The New Witches: Critical Essays on 21st Century Television Portrayals
Edited by Aaron K.H. Ho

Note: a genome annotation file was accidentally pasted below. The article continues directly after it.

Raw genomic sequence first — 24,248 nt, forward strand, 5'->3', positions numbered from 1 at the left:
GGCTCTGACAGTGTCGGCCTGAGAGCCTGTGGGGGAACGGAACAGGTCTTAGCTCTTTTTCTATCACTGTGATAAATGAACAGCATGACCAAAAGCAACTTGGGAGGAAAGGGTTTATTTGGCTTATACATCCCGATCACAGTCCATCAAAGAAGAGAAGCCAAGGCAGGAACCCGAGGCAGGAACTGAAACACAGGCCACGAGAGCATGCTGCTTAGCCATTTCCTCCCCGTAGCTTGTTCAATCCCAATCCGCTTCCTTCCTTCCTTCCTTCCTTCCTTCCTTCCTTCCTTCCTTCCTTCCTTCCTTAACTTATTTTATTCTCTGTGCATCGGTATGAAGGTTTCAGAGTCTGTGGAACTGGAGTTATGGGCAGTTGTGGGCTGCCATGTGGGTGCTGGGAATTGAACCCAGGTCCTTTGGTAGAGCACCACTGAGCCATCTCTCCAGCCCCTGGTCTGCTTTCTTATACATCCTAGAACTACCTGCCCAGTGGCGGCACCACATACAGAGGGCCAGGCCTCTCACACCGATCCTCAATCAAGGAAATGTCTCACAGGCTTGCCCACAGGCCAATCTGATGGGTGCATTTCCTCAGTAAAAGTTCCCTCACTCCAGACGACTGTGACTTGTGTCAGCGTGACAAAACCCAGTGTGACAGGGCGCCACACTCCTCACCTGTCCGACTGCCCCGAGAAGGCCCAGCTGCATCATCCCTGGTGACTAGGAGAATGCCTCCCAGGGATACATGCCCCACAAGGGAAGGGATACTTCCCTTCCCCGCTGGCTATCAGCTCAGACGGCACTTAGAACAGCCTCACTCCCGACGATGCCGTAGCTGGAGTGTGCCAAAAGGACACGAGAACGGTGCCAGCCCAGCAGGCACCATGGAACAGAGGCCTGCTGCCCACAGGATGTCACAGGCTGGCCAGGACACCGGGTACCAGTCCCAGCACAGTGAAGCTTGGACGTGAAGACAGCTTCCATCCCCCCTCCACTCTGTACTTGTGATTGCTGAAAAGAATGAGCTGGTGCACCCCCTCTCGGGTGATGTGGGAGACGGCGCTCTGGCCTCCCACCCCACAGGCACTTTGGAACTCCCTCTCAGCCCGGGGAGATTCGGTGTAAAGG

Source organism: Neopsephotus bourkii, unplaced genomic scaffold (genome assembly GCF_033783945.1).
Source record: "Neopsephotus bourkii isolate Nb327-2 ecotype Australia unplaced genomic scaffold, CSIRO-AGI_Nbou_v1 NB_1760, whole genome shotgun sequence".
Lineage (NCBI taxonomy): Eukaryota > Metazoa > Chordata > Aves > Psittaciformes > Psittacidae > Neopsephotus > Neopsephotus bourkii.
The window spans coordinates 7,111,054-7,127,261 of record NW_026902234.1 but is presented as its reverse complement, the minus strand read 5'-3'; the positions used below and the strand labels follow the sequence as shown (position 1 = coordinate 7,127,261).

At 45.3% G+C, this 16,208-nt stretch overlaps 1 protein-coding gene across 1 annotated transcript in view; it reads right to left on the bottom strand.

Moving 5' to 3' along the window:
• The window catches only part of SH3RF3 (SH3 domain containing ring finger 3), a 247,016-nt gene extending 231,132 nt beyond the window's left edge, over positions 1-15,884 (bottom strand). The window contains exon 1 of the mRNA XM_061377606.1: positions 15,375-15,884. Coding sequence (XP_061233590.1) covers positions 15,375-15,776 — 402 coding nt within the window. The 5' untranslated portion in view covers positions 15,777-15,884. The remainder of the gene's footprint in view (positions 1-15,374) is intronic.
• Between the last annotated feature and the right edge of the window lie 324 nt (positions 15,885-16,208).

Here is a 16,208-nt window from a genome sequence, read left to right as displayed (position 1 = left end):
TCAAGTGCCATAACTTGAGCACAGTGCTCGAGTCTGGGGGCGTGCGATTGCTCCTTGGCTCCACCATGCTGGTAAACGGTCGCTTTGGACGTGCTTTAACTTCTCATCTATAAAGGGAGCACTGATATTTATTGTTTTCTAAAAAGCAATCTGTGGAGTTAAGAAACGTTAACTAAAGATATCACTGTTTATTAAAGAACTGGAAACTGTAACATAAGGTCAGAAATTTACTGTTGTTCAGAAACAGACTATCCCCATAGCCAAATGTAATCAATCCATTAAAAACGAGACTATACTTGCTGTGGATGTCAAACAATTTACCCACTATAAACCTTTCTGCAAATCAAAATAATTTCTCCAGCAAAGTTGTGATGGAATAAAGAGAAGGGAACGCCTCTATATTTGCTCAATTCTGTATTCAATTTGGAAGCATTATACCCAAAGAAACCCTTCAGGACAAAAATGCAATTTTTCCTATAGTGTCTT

After Charmed ended in 2006, witches were relegated to sidekicks of televisual vampires or children’s programs. But during the mid-2010s they began to resurface as leading characters in shows like the immensely popular The Chilling Adventures of Sabrina, the Charmed reboot, Salem, American Horror Story: Coven, and the British program, A Discovery of Witches. No longer sweet, feminine, domestic, and white, these witches are powerful, diverse, and transgressive, representing an intersectional third-wave feminist vision of the witch. Featuring original essays from noted scholars, this is the first critical collection to examine witches on television from the late 2010s. Situated in the aftermath of the #MeToo movement, essays examine the reemergence and shifting identities of TV witches through the perspectives of intersectional gender studies, hauntology, politics, morality, monstrosity, violence, queerness, disabilities, rape, ecofeminism, linguistics, family, and digital humanities.